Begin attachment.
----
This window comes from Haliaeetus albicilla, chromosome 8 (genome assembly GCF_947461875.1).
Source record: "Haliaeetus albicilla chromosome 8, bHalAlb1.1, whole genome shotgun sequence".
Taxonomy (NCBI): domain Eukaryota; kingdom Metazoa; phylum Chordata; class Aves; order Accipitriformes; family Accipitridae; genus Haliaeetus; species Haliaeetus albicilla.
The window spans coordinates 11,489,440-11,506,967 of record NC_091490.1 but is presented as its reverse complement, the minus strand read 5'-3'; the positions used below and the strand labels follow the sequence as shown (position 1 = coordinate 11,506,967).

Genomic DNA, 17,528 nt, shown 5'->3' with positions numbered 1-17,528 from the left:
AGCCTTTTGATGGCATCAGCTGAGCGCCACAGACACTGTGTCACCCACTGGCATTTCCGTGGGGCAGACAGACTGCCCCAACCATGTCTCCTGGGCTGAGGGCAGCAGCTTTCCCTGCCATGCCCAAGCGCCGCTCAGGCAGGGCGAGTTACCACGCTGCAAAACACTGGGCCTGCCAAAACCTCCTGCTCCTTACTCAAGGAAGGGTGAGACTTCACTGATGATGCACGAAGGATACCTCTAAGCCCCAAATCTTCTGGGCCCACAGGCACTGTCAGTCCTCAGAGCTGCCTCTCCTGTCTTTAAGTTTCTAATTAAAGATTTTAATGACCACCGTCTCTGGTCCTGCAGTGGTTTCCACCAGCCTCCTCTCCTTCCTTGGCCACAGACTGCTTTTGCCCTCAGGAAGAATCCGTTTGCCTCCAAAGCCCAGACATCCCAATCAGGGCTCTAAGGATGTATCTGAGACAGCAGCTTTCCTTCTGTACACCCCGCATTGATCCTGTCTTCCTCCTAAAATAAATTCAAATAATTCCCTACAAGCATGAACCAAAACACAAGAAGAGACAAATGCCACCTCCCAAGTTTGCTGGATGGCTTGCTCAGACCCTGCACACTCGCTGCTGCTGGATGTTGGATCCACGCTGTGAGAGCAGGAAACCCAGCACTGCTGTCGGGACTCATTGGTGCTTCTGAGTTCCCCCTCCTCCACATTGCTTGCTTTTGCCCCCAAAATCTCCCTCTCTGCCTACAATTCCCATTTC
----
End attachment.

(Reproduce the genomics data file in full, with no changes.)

This window comes from Haliaeetus albicilla, chromosome 8 (genome assembly GCF_947461875.1).
Source record: "Haliaeetus albicilla chromosome 8, bHalAlb1.1, whole genome shotgun sequence".
Taxonomy (NCBI): domain Eukaryota; kingdom Metazoa; phylum Chordata; class Aves; order Accipitriformes; family Accipitridae; genus Haliaeetus; species Haliaeetus albicilla.
The window spans coordinates 11,489,440-11,506,967 of record NC_091490.1 but is presented as its reverse complement, the minus strand read 5'-3'; the positions used below and the strand labels follow the sequence as shown (position 1 = coordinate 11,506,967).

Genomic DNA, 17,528 nt, shown 5'->3' with positions numbered 1-17,528 from the left:
AGCCTTTTGATGGCATCAGCTGAGCGCCACAGACACTGTGTCACCCACTGGCATTTCCGTGGGGCAGACAGACTGCCCCAACCATGTCTCCTGGGCTGAGGGCAGCAGCTTTCCCTGCCATGCCCAAGCGCCGCTCAGGCAGGGCGAGTTACCACGCTGCAAAACACTGGGCCTGCCAAAACCTCCTGCTCCTTACTCAAGGAAGGGTGAGACTTCACTGATGATGCACGAAGGATACCTCTAAGCCCCAAATCTTCTGGGCCCACAGGCACTGTCAGTCCTCAGAGCTGCCTCTCCTGTCTTTAAGTTTCTAATTAAAGATTTTAATGACCACCGTCTCTGGTCCTGCAGTGGTTTCCACCAGCCTCCTCTCCTTCCTTGGCCACAGACTGCTTTTGCCCTCAGGAAGAATCCGTTTGCCTCCAAAGCCCAGACATCCCAATCAGGGCTCTAAGGATGTATCTGAGACAGCAGCTTTCCTTCTGTACACCCCGCATTGATCCTGTCTTCCTCCTAAAATAAATTCAAATAATTCCCTACAAGCATGAACCAAAACACAAGAAGAGACAAATGCCACCTCCCAAGTTTGCTGGATGGCTTGCTCAGACCCTGCACACTCGCTGCTGCTGGATGTTGGATCCACGCTGTGAGAGCAGGAAACCCAGCACTGCTGTCGGGACTCATTGGTGCTTCTGAGTTCCCCCTCCTCCACATTGCTTGCTTTTGCCCCCAAAATCTCCCTCTCTGCCTACAATTCCCATTTC